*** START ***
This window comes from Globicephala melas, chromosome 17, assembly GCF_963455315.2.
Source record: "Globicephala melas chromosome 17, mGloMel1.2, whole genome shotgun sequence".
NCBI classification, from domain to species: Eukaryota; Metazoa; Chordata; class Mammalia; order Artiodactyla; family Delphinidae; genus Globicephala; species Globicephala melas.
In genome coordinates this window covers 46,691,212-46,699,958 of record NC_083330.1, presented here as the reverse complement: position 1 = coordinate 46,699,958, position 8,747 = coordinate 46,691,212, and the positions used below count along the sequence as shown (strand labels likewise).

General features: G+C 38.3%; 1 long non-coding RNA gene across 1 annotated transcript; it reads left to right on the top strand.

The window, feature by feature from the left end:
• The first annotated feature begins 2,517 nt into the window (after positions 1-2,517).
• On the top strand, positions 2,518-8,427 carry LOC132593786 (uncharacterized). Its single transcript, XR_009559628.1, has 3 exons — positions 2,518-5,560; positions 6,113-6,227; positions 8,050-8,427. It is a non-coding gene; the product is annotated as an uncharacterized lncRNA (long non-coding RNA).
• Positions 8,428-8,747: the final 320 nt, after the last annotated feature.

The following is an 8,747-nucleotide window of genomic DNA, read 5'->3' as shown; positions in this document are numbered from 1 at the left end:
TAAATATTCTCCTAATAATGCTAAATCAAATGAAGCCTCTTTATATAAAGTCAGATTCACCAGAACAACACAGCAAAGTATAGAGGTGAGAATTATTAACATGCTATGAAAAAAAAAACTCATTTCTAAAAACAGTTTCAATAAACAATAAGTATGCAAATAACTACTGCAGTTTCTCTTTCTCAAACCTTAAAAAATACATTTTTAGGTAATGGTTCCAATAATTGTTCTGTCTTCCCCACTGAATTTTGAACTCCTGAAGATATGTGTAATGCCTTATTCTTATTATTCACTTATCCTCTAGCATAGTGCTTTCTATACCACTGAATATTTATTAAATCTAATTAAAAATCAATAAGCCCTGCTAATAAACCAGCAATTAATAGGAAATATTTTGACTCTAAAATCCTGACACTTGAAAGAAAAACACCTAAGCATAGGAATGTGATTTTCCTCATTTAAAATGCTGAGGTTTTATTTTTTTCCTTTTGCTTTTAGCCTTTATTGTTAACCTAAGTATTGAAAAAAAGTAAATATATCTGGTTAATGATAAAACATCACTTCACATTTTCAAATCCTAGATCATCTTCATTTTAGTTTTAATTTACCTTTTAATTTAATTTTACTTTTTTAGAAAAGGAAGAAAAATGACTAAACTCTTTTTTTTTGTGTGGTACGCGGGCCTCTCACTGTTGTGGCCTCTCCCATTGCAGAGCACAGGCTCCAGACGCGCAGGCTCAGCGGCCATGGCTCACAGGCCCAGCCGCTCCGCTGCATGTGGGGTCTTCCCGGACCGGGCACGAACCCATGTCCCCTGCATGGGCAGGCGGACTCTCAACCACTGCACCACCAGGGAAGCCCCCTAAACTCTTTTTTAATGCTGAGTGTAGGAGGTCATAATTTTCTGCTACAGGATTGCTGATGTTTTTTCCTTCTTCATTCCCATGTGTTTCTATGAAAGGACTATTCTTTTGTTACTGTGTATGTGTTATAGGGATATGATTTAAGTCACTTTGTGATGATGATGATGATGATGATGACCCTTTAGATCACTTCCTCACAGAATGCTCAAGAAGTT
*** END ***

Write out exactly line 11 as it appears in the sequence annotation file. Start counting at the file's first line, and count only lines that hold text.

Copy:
TAAATATTCTCCTAATAATGCTAAATCAAATGAAGCCTCTTTATATAAAGTCAGATTCACCAGAACAACACAGCAAAGTATAGAGGTGAGAATTATTAACATGCTATGAAAAAAAAAACTCATTTCTAAAAACAGTTTCAATAAACAATAAGTATGCAAATAACTACTGCAGTTTCTCTTTCTCAAACCTTAAAAAATACATTTTTAGGTAATGGTTCCAATAATTGTTCTGTCTTCCCCACTGAATTTTGAACTCCTGAAGATATGTGTAATGCCTTATTCTTATTATTCACTTATCCTCTAGCATAGTGCTTTCTATACCACTGAATATTTATTAAATCTAATTAAAAATCAATAAGCCCTGCTAATAAACCAGCAATTAATAGGAAATATTTTGACTCTAAAATCCTGACACTTGAAAGAAAAACACCTAAGCATAGGAATGTGATTTTCCTCATTTAAAATGCTGAGGTTTTATTTTTTTCCTTTTGCTTTTAGCCTTTATTGTTAACCTAAGTATTGAAAAAAAGTAAATATATCTGGTTAATGATAAAACATCACTTCACATTTTCAAATCCTAGATCATCTTCATTTTAGTTTTAATTTACCTTTTAATTTAATTTTACTTTTTTAGAAAAGGAAGAAAAATGACTAAACTCTTTTTTTTTGTGTGGTACGCGGGCCTCTCACTGTTGTGGCCTCTCCCATTGCAGAGCACAGGCTCCAGACGCGCAGGCTCAGCGGCCATGGCTCACAGGCCCAGCCGCTCCGCTGCATGTGGGGTCTTCCCGGACCGGGCACGAACCCATGTCCCCTGCATGGGCAGGCGGACTCTCAACCACTGCACCACCAGGGAAGCCCCCTAAACTCTTTTTTAATGCTGAGTGTAGGAGGTCATAATTTTCTGCTACAGGATTGCTGATGTTTTTTCCTTCTTCATTCCCATGTGTTTCTATGAAAGGACTATTCTTTTGTTACTGTGTATGTGTTATAGGGATATGATTTAAGTCACTTTGTGATGATGATGATGATGATGATGACCCTTTAGATCACTTCCTCACAGAATGCTCAAGAAGTT